Fresh From the Bench: Latest Federal Circuit Court Cases
CASE OF THE WEEK
Uniloc 2017 LLC v. Apple, Inc., Appeal Nos. 2019-1922, -1923, -1925, -1926 (Fed. Cir. July 9, 2020)
This week’s case of the week focuses, not on a patent issue, but on a procedural issue common to nearly all patent cases – motions to seal confidential information. The motion to seal dispute in this case rose to the level of an appeal, resulting in the longest precedential decision issued by the Federal Circuit this week. The case provides a cautionary tale for litigators.
Fitbit, Inc. v. Valencell, Inc., Appeal No. 2019-1048 (Fed. Cir. July 8, 2020)
In this case, the Federal Circuit found that the right of appeal of a petitioner joined to an existing inter partes review proceeding was not limited to the specific grounds raised in its individual petition. The IPR in this case was initially petitioned by Apple Inc., not a party to the appeal, and the Patent Trial and Appeal Board had instituted review as to some challenged claims, but not others. Following the institution decision, appellant Fitbit filed an IPR petition for review of the instituted claims only, and sought and obtained joinder with Apple’s IPR. Between PTAB’s hearing of oral argument and issuance of a final written decision, the Supreme Court decided SAS Insitute, Inc. v. Iancu, 138 S. Ct. 1348 (2018), holding that all claims challenged in an IPR petition must be reviewed if the petition is granted. The Board then re-instituted the IPR for further proceedings as to the non-instituted claims, and ultimately found that those claims were not shown to be unpatentable.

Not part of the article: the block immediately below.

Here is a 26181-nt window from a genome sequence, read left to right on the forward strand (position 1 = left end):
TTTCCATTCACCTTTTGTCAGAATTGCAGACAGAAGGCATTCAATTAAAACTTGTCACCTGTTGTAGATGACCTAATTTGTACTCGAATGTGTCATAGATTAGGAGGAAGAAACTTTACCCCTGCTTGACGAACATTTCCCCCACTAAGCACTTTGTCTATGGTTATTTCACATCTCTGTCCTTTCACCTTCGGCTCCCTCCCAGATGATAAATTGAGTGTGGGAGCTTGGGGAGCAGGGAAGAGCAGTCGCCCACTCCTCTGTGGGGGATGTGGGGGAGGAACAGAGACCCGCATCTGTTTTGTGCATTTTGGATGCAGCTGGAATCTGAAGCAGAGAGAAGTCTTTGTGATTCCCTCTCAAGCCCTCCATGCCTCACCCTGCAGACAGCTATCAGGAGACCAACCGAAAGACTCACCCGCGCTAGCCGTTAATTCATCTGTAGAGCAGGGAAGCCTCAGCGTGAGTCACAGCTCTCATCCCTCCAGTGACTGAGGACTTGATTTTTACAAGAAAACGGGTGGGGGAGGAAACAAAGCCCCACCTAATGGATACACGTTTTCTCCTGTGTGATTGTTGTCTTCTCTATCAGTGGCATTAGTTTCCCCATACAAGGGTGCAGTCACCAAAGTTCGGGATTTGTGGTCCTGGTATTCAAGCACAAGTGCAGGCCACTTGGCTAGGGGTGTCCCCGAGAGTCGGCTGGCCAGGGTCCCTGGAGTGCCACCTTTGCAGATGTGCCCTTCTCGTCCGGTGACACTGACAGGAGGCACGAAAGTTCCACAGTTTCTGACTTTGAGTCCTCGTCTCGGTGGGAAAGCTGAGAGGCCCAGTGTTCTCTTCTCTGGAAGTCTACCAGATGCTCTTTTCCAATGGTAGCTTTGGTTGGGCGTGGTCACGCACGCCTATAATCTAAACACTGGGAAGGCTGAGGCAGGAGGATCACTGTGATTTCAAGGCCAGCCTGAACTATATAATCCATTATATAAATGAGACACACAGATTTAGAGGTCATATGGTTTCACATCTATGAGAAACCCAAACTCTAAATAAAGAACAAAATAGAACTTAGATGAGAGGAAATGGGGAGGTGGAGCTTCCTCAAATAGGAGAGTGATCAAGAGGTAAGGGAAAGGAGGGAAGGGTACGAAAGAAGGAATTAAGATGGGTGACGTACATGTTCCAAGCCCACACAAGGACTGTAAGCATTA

Fitbit appealed, and appellee Valencell argued that Fitbit had no right to appeal the decision on the previously non-instituted claims because they were not challenged in Fitbit’s IPR petition. The Federal Circuit rejected Valencell’s arguments that Fitbit’s participation in the IPR was limited and that arguments not presented in its petition should be deemed waived. Instead, relying on its precedent that joined parties enjoy a statutory right to appeal under 35 U.S.C. § 319, the Court held that this right applies to the entirety of the proceedings, which conforms to the statutory purpose of avoiding redundant actions by facilitating consolidation while preserving statutory rights such as judicial review.
The Court also vacated PTAB’s decision that the claims were not shown to be obvious. The Court found that the PTAB erred by concluding its analysis after rejecting the petitioner’s proposed claim construction without analyzing the prior art, and also by refusing to address claim terms lacking an antecedent basis where the parties agreed that the issue resulted from a simple claim re-numbering error during the patent’s prosecution.
In re: Boloro Global Limited, Appeal Nos. 2019-2349, -2351, -2353 (Fed. Cir. July 7, 2020)
In this brief precedential order, the Federal Circuit held that its recent decisions in Arthrex, Inc. v. Smith & Nephew, Inc., 941 F .3d 1320 (Fed. Cir. 2019) and VirnetX Inc. v. Cisco Sys., Inc., No. 2019-1671, 2020 WL 2462797 (Fed. Cir. May 13, 2020), which found that administrative patent judges (“APJs”) were not constitutionally appointed, should be extended to ex parte proceedings before the Patent Trial and Appeal Board (“the Board”). In extending the reasoning of Arthrex and VirnetX, applicable to inter partes reviews and inter partes re-examinations, respectively, to ex parte proceedings, the Court applied the remedy of those cases to the ex parte reexamination at issue here, vacating the Board’s decisions and remanding for proceedings before a different panel of APJs.